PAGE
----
I recently received an email from a family member that said, "We have decided that in lieu of gifts this year, we would like you to donate to the following charity." They cited COVID as the reason because we will not be gathering like usual. Exchanging physical gifts doesn't really quite make sense.
While I agreed with the logic of their request, my initial response surprised me because donating to charity is of course, a meaningful, wonderful thing to do. My initial response was, "But I want to buy something for you!" Though I don't really like going shopping normally, I have traditionally set aside a day during the month of December where I go to the mall and shop for everyone on my list. I LOVE this day. I enjoy the "hustle and bustle" and picking things out at various stores while Christmas music is playing. I feel like I'm in the holiday spirit. But is this really what the holidays are all about?
Linus in "A Charlie Brown Christmas" famously says that Christmas has become "too commercial" (and too dangerous). Christmas is about so much more than "the stuff" and yet I somehow feel the pull to go and buy...stuff. My family has done over the years what many families do. We have a free-for-all when we start opening gifts Christmas morning, as wrapping paper litters the floor. Someone plays "Santa" passing presents out as rapidly as possible. Christmas probably won't look like that this year because I likely won't be with my extended family, packed shoulder to shoulder on couches. It will be much quieter and more low-key.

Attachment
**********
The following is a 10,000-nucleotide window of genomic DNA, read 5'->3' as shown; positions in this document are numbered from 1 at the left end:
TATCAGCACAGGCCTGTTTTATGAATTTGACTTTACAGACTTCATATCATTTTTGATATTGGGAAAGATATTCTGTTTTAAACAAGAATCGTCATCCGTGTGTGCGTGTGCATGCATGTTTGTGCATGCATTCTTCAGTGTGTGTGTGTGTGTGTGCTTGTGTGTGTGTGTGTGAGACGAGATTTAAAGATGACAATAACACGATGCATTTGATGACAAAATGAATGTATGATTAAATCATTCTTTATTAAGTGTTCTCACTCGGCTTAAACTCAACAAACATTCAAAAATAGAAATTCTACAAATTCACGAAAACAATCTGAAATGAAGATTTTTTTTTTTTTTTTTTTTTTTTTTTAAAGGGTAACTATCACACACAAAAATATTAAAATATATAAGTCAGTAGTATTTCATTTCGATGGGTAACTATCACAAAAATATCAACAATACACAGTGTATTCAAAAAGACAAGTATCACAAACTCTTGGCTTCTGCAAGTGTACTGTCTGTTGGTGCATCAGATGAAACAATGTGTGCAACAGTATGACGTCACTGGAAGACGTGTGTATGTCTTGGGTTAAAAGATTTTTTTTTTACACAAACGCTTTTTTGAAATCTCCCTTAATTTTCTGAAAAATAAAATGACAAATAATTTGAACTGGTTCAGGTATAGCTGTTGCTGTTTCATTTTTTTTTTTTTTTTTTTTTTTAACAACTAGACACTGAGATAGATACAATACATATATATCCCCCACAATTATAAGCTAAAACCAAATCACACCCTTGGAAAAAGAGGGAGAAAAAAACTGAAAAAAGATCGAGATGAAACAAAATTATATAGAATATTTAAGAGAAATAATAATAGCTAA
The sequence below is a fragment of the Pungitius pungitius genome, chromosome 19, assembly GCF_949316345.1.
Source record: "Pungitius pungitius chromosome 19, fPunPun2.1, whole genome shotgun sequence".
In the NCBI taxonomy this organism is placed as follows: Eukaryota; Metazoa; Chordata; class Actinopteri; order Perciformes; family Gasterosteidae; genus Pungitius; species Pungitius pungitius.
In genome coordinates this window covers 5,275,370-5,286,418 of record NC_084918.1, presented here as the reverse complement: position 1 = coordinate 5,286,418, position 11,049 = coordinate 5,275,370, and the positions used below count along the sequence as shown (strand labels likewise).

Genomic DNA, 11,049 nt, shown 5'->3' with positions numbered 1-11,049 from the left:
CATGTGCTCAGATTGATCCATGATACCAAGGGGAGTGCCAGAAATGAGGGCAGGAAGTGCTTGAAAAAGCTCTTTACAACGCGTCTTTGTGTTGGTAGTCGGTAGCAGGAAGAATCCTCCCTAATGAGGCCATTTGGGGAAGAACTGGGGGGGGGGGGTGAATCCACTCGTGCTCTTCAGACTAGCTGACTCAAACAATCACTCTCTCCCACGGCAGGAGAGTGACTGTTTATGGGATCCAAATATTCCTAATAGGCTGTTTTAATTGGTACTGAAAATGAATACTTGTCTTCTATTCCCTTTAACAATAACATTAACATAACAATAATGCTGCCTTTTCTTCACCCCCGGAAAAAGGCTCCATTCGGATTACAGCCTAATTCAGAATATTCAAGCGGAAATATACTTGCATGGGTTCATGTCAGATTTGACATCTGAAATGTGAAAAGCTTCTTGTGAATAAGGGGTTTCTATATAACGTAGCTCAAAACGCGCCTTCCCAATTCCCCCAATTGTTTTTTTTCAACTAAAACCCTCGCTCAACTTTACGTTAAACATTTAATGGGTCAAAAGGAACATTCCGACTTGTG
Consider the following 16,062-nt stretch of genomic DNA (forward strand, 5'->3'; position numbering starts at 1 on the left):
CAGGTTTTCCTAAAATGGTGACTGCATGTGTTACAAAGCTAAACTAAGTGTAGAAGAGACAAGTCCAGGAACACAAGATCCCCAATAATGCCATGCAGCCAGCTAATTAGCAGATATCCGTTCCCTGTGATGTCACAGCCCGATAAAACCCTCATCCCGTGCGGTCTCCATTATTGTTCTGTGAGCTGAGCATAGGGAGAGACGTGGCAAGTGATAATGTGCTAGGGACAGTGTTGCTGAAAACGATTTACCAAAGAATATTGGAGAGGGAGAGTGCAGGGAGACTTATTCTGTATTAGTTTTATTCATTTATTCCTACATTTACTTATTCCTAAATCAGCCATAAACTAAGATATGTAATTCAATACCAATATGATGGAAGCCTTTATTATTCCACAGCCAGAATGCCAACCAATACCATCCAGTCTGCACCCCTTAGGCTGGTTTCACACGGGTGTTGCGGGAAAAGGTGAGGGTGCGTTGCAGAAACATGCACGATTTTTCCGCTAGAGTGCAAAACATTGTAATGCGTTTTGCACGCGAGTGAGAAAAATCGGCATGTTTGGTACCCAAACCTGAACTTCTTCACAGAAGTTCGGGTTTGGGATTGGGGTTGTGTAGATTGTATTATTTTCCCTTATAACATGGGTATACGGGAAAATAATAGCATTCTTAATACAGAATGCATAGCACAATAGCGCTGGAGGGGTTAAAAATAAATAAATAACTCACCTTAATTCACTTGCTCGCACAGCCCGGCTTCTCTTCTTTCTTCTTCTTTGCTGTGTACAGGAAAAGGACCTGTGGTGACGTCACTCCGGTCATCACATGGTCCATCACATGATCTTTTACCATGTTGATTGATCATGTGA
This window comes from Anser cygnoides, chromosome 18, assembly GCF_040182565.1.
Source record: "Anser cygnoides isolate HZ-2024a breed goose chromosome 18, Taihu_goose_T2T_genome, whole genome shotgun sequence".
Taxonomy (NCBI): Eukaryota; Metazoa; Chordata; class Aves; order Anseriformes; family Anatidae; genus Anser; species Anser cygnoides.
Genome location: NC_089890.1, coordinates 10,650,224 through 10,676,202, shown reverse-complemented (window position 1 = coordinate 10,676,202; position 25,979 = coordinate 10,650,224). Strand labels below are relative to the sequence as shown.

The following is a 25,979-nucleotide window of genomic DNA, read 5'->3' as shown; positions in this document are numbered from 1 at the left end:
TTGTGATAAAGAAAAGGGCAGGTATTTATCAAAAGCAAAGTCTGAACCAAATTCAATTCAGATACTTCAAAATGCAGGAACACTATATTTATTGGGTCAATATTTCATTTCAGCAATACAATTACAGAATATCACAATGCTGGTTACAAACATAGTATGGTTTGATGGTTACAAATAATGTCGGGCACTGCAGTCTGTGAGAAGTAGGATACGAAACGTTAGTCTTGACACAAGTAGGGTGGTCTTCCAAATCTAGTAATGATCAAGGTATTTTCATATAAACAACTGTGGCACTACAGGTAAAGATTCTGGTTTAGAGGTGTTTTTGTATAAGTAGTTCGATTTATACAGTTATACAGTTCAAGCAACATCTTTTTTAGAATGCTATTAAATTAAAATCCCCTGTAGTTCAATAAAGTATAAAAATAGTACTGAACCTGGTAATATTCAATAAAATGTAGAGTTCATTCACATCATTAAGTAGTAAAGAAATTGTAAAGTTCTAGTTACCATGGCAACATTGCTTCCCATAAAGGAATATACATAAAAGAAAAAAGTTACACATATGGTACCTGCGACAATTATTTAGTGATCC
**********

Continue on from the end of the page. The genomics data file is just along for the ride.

Honestly, I don't know what Christmas looks like this year. COVID has changed many people's traditions. No Santa pictures. No Christmas parties. I realize that it's left me asking myself, "What's left?" And what I thought might be left would be gift-buying and wrapping presents (another thing that I love to set aside a whole day to do), but even that is changing. And maybe this is a good thing, after all. Because maybe we don't NEED all that as much as we thought we did.
Even more than looking forward to the shopping and the wrapping that comes with Christmas, I look forward to helping a homeless shelter near my church. This shelter houses 11 families and every year we buy them personalized gifts and throw them a holiday party where the kids get Santa pictures and do arts and crafts. All of that got cancelled this year. This has been an integral part of my holiday season since I was a child and as an adult, I've been in charge of it all for almost 10 years now. None of that is happening this year. We can make monetary donations to the shelter, but we can't buy and deliver gifts like we do every year. While I plan to make my monetary donation, it feels impersonal. And maybe for me, buying stuff and picking it out feels more personal than making a couple clicks to donate online to a charity.
However, as I've reflected on why I don't feel excited about donating to a charity vs. buying someone a gift, it becomes more and more clear to me that this is me wanting to cling to the holidays as I have known them. COVID brought on a huge amount of change for everyone this year. Not all of these changes are bad and some may stick with us for years to come. What would it be like if we didn't have a mountain of gifts to open Christmas morning in the future, but instead we sat around and spoke about our charities and why we picked them? What if I spent those two days of shopping and wrapping doing something else (i.e. going for walks in nature, making different holidays memories)? What if the holidays became my LEAST busy time of year instead of my MOST busy time of year? What would that be like?
And I realize, it maybe won't be so bad. Maybe it could actually be better.